Two residues corresponding to Thr353 and His400 in BLA were replaced by Ile and Arg, respectively. To identify the determinants of protein stability at the mutation sites, the details of the BLA three-dimensional structure were analysed at two crucial positions 353 and 400.
Position 353 Thr353 is the last residue of α-helix 7 in the interior of domain A. Compared with Thr, which has a low propensity with forming α-helix, Ile having high helix propensity is statistically favoured in the secondary structure. It is known that protein denaturation is a complex process, and most energy is consumed by breaking the contacts to neighbouring residues in an α-helix or a β-sheet. The replacement of Thr with a low α-helix propensity to Ile having high helix propensity is beneficial to stabilize the domain A which forms the core of the molecule, resulting in the improvement of protein overall stability at extreme pH values.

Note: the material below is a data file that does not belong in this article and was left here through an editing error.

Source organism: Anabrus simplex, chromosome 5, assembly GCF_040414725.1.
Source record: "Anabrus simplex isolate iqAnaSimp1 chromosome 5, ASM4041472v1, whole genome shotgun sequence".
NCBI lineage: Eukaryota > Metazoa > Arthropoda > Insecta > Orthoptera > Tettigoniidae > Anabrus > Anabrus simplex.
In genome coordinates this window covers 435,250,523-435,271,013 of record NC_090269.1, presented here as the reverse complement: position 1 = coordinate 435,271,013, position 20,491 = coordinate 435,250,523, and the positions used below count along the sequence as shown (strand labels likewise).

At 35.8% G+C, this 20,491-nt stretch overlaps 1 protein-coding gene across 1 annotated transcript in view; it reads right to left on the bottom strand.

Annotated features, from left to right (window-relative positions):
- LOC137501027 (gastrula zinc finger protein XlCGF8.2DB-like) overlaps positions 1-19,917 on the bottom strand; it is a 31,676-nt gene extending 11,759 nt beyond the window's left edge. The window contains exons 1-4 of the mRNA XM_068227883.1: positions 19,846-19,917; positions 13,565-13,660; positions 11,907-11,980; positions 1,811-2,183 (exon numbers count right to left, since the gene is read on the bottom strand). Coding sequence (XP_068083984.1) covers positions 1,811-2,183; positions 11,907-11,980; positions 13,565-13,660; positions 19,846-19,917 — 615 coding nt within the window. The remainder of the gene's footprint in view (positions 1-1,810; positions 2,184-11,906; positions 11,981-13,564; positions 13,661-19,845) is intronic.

Moreover, it is generally assumed that in proteins hydrophilic residues are not favourable at interior sites for protein stability. Although two hydrogen bonds (Thr353 ↔ Ala349 and Thr353 ↔ Trp411) were undermined (Fig. 6), the Ile to Thr substitution that replaced a hydrophilic side chain at this interior site with an apolar group is favourable to increase the hydrophobic nature in the interior, resulting in the improvement of protein stability.